Also in defiance but of another order, from another paradigm, is Mr Gale, who for almost thirty years has had a private practice of individual psychotherapy and groupwork.

His defiance, as was apparent from the first three days proceedings, has its roots in Humanistic Psychology and the Human Potential movement, personal development traditions that stand outside the HPC’s medicalised models of healthcare.

I guess it was the HPC’s “medicalised models” that decided that Gale was sexually, physically, emotionally and financially abusing his clients. I’d attempt to deconstruct Postle’s article, but at this point we’re not talking about oxymoronic arguments. Just plain moronic.

Postle is a leading figure in the Alliance for Counselling and Psychotherapy, which helped coordinate the anti-regulation campaign. What are they doing now? Among other things, they’re crying foul about another development, in which the BACP has apparently applied for a royal charter. If they’re successful, this could mean that the BACP might bestow such titles as “chartered counsellor” or “chartered psychotherapist”.

The Alliance has written an open letter objecting to this.

We do not believe that BACP’s desire to bestow chartered status on its members will do anything for the field as a whole, nor do we think it in the interests of service users or of the public generally. On the contrary, we consider BACP’s move to be a potentially divisive and retrograde step which could be construed as a predatory attempt to steal a march on other organisations at a time when the government’s new voluntary register system, under the PSA, is just beginning to find its feet.

In due course, we will be writing to the Privy Council, the Department of Health, MPs and Peers, asking them to join with us in resisting this move by BACP. But we feel that the major membership organisations of counselling and psychotherapy should
join with us and we invite you to allow us to mention your names in whatever further communications we send out.

Or, to put it another way….

 

The BACP are of course entitled to apply for a royal charter. If other bodies feel that’s giving the BACP an unfair competitive advantage, then they could apply for one too, and take their place among such august organisations as Marylebone Cricket Club and the Worshipful Company of Lightmongers. Unless of course, such bodies simply aren’t good enough to meet the criteria for a royal charter.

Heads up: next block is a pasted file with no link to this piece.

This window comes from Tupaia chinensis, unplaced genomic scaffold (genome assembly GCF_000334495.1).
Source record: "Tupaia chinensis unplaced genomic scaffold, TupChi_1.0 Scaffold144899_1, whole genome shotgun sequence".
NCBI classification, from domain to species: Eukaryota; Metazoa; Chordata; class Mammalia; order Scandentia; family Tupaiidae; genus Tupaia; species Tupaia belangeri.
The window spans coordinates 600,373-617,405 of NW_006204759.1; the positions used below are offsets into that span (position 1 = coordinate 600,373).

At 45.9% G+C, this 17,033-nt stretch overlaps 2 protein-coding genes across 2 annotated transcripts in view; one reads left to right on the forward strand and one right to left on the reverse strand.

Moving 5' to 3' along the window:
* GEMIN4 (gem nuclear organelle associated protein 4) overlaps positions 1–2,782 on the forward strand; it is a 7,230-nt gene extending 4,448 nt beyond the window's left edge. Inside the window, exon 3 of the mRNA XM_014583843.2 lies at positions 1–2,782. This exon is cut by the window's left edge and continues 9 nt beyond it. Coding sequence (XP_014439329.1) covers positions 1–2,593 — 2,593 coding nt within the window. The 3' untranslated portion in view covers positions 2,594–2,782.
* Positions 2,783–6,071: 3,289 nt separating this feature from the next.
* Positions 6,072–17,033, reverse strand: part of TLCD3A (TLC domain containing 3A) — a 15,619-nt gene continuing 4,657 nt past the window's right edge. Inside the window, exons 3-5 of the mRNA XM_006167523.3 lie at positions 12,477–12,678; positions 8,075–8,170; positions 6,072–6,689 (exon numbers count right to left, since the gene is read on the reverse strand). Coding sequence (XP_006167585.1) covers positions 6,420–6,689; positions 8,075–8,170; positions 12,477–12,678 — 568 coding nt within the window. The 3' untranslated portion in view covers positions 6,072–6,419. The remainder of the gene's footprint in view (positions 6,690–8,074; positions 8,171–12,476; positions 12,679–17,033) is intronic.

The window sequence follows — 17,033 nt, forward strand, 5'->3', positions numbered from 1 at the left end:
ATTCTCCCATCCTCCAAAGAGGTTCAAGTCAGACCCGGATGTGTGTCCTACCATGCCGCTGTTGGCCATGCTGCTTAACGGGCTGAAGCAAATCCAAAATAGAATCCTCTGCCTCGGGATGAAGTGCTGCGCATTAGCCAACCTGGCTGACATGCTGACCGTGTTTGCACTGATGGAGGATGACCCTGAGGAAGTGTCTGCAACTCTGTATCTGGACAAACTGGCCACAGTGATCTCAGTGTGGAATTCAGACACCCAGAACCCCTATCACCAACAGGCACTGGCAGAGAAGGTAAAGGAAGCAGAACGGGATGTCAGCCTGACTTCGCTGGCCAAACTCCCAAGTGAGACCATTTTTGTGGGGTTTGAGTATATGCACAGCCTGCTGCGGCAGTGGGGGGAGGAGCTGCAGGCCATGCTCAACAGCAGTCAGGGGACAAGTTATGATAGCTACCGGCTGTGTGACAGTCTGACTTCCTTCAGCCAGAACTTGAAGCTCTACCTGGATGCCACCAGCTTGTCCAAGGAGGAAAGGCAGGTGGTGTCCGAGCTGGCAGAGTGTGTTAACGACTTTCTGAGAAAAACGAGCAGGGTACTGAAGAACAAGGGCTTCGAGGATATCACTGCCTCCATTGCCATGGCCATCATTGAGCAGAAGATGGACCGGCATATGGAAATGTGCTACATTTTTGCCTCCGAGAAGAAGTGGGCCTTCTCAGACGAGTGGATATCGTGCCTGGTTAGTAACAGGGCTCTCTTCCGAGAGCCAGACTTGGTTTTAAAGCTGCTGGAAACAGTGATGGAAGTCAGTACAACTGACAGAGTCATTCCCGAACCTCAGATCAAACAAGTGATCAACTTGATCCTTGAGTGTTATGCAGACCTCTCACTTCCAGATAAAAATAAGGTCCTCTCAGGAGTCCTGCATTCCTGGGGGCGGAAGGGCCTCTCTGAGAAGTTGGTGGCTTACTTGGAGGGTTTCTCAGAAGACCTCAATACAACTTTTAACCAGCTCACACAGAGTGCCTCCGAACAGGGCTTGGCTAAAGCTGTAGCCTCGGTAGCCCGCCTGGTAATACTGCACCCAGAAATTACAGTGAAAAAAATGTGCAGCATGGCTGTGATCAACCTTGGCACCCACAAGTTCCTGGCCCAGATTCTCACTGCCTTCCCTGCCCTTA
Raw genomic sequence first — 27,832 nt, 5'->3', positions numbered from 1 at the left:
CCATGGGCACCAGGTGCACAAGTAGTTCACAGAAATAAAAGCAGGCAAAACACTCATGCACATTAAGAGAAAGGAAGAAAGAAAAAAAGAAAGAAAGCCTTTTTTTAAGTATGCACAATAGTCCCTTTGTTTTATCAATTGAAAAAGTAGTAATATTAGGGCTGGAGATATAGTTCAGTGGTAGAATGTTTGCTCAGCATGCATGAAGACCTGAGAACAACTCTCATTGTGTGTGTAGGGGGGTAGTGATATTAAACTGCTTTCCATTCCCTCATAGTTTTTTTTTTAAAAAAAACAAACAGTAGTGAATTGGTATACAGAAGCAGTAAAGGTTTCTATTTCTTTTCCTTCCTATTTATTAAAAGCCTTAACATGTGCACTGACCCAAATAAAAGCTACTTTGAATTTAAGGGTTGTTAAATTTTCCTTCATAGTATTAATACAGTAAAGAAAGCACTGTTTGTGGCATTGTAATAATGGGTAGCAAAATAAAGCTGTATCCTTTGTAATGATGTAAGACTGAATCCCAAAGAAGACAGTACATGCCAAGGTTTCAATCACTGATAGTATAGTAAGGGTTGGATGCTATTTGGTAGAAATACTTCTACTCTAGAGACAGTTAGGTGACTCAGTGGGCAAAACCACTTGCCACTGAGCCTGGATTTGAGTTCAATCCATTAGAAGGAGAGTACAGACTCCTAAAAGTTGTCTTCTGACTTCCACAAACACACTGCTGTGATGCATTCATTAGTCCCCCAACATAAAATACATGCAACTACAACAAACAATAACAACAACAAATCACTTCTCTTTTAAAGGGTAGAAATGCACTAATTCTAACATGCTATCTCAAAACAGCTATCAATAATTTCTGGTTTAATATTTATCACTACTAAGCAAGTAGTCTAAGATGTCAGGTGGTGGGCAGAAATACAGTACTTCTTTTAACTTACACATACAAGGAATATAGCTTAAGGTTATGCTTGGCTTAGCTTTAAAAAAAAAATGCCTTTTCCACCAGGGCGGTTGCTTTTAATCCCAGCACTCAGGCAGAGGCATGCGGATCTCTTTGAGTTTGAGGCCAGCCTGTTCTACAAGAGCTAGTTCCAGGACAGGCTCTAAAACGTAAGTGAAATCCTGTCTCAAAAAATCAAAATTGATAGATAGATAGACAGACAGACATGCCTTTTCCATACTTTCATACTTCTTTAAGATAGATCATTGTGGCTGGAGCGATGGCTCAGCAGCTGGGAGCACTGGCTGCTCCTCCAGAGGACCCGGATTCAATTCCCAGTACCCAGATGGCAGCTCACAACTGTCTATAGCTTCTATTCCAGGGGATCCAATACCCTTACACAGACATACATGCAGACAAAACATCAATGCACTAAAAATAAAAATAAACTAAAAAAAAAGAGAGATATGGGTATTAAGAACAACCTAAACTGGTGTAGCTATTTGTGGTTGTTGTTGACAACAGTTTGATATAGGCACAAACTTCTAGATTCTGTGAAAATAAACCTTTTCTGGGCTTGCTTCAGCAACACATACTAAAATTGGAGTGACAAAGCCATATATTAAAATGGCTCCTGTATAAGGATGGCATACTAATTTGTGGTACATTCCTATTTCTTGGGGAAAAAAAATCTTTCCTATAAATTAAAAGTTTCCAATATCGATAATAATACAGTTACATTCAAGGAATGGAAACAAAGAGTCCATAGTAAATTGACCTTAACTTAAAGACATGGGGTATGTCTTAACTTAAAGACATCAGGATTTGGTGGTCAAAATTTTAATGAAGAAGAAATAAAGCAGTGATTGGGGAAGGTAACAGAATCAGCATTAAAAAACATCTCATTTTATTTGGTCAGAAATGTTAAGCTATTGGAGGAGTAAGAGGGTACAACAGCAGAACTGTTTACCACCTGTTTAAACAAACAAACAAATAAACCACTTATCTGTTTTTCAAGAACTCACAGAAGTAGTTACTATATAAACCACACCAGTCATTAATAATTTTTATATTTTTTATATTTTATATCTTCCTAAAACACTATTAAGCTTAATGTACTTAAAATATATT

If the BACP are successful, then that would be very good news for them indeed. It would mean that they’re the only psychotherapy body that could give a practitioner both chartered status and PSA accreditation. In other words they’d be the gold standard that any respectable counsellor or psychotherapist would be expected to be registered with.

These anti-regulation campaigners wanted to be free from the shackles of a single state regulator, so they could be left to set their own standards. Well, they got that. Now, for all their anti-market rhetoric they could well be about to discover exactly what happens in the marketplace when your product is visibly inferior to that of your competitor.

I can’t say I feel sorry for them.

The Stuart Macfarlane case – the UKCP responds

Today I published the story that Stuart Macfarlane, a psychotherapist registered with the Guild of Analytical Psychologists and UK Council for Psychotherapy, had been suspended for two years due to serious sexual misconduct with a mentally ill patient. The normal sanction for this kind of misconduct is a striking-off, not a suspension.

Earlier in the week I’d e-mailed the UKCP. This is what I asked them.

Thanks for your e-mail. I was just about to contact you as it happens. The story is regarding Stuart Macfarlane, who is currently suspended for two years by the Guild of Analytical Psychologists (formerly the Guild for Analytical Psychology and Spirituality).

Can you confirm that this was for serious sexual misconduct with a patient (a vulnerable adult with mental health issues)? 

Does the UKCP have an opinion on GAP’s decision to suspend rather than strike off Mr Macfarlane?

Is there a reason why Mr Macfarlane’s case is not on the UKCP complaints archive?

Will Mr Macfarlane be allowed to re-register with the GAP/UKCP at the end of his suspension?

I’ll be aiming to publish on this story on Friday, so I’d appreciate any response from the UKCP before then.

The UKCP’s response arrived Friday lunchtime, so wasn’t included in my original post. That said, it’s quite a long response, so it’s probably worth giving it a post of its own.